The Lost Art—and Value—of Early Video Game Manuals

“Clayfighter: Sculptor’s Cut” game manuals sell for more than $1,000 to collectors, and the prices are on the increase.

I’ve reported on a number of breathtaking auction closes for exceptionally rare video-game paraphernalia and massive collections, but I think this fairly modest $1,377 item surprises me the most.

The jackpot find this time is nothing more than the manual for a 1998 Nintendo 64 game called “Clayfighter: Sculptor’s Cut” in mint condition. A previously sold copy with some wear and tear went for around $1,100.

I’ve seen video-game manuals sell for eyebrow-raising prices before, but this is the most I believe has been paid for one to date. It’s not uncommon for video-game collectors to seek out boxes, inserts and other ephemera to complete copies of games, but I’m quite shocked that someone out there would value something like this so highly.

The manual is particularly rare because “Clayfighter: Sculptor’s Cut,” itself, is quite scarce. Published by Interplay, the game was an updated version of “Clayfighter 63 1/3,” a popular fighting game in the late 1990s that featured humorous Claymation-style characters in a style of one-on-one melee like “Street Fighter” or ”Mortal Kombat.”

There aren’t actually 63 prequels to the game; the name is a comical reference to the common nomenclature of appending “64” to titles for Nintendo’s then-current console.

“The Sculptor’s Cut” was released apparently because the developers were rushed and could not complete certain features including four characters: Lady Liberty, Zappa Yow Yow Boyz, High Five and Lockjaw Pooch. These days, post-release features would just be issued via paid downloadable content or online updates, but back then you had to buy a whole new cartridge to get the update.

The catch is that “Sculptor’s Cut” never went to retail. It was exclusively available as rental through Blockbuster Video. Reports say only 20,000 copies were manufactured, and if you’ve ever seen a video game after it’s been rented for a year or two, it’s not hard to imagine the condition that most of those 20,000 copies would be in today.

Used copies would have been sold at Blockbuster stores as part of their weeding process to get rid of slow-moving inventory, often without the box, inserts or this exceptionally valuable manual.

The “Clayfighter: Sculptor’s Cut” manual offered tips and tricks for character moves. Games today don’t offer such paper-based ephemera.

The game itself is quite valuable. Complete copies have fetched more than $500 at auction, while the cartridge alone routinely sells for well more than $100.

As recently as last year, a complete copy sold for $960, suggesting that its value may be on the rise. And let’s not forget that this manual, which is not printed on gold-leaf paper nor is it signed by Lockjaw Pooch, is apparently worth more than $1,000.

I find the valuation of paper ephemera from video games to be somewhat bittersweet because it casts into sharp relief how video games are published and packaged today. Back in the 1980s and 1990s, you’d often get a booklet with your game that featured artwork, instructions, tips, comics, maps and other content. Or you’d get big poster maps or facsimiles of magic tomes or other books from the game itself.

The paper matter was a way to increase the player’s immersion and engagement with the fiction of video games, and in the case of fighting games like “Clayfighter,” they often offered very useful guides to executing the various fighting techniques and moves of each character.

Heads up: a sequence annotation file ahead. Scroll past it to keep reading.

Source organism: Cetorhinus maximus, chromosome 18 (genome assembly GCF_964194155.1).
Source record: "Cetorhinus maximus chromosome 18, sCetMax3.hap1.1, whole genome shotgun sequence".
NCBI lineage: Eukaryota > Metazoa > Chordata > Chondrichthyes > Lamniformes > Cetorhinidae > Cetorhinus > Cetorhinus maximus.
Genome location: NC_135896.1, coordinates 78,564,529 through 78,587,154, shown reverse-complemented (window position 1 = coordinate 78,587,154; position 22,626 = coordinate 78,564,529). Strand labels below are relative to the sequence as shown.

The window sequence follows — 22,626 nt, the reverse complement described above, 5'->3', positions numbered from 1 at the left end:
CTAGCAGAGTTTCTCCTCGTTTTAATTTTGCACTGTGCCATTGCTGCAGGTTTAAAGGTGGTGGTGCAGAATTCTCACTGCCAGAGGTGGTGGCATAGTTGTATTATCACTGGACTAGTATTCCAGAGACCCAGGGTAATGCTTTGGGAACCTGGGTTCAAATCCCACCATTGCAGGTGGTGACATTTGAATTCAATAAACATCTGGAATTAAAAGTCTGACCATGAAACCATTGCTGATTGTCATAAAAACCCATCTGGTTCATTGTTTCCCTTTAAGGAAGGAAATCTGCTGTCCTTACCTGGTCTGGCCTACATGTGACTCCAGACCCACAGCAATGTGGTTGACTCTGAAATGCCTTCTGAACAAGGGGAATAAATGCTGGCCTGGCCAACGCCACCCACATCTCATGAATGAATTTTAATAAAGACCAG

But these days, games are either downloaded and—if you’re lucky—come with a digital document or they’re shipped in DVD cases with no documentation whatsoever.

The big paper maps you’d get that laid out whatever fantasy empire you’d be exploring in visible, physical detail are no more. Any kind of lore or supplemental fiction is all online.

Gone are the days when games included piles of additional reading material, like “Falcon 3.0,” which had background information on par with Jane’s Aircraft manuals.

I remember getting a copy of the flight simulator “Falcon 3.0” sometime around 1991 or 1992, and it came with a huge flight manual packed with game information, military history, facts about every plane in the game and as much detail as a “Jane’s Aircraft Recognition Guide.” It was ridiculous—and ridiculously impressive. Sadly, it’s only worth a couple of bucks these days.

I think the high value of the “Clayfighter” manual to collectors really shows the worth of this vanished aspect of video gaming to those who are preserving the heritage and history of the medium. There’s definitely a nostalgia factor involved, too, as undoubtedly kids in the 1980s and 1990s who grew up with games like the “Ultima” series on PC, the “The Legend of Zelda” and other classics remember the documentation that their favorite games came with.

For my part, I remember reading video-game manuals over and over again—spell descriptions, legends and lore from the game world, character biographies, pictures of all the weapons and equipment in the game and so forth.

Is all that worth $1,000 in a day and age where you could just as easily grab a scanned PDF off of the internet to see all of this stuff again? I don’t know, but for folks looking to put together complete copies of “Clayfighter: Sculptor’s Cut,” it apparently is. There are undoubtedly other manuals out there with astronomical aftermarket values, and those for the rarest games are going to be the most valuable.

Michael Barnes is a lifelong game player, collector and enthusiast. He has parlayed his passion for games into several successful ventures, including a retail hobby store, two popular gaming Websites, and 10 years of widely read commentary and criticism about both tabletop and video games.

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